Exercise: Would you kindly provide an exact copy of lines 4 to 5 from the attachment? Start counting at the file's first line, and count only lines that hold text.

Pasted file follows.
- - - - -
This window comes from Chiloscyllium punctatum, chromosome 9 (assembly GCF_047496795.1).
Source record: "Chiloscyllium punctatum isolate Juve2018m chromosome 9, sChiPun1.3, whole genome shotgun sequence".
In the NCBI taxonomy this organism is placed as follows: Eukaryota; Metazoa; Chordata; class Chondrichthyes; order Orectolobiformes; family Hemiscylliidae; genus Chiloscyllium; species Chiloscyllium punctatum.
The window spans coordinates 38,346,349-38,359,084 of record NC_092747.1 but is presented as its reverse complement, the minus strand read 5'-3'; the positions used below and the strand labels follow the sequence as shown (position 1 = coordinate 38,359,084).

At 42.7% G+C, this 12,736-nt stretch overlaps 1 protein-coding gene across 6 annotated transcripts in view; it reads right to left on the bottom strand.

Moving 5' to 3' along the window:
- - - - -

The window spans coordinates 38,346,349-38,359,084 of record NC_092747.1 but is presented as its reverse complement, the minus strand read 5'-3'; the positions used below and the strand labels follow the sequence as shown (position 1 = coordinate 38,359,084).

At 42.7% G+C, this 12,736-nt stretch overlaps 1 protein-coding gene across 6 annotated transcripts in view; it reads right to left on the bottom strand.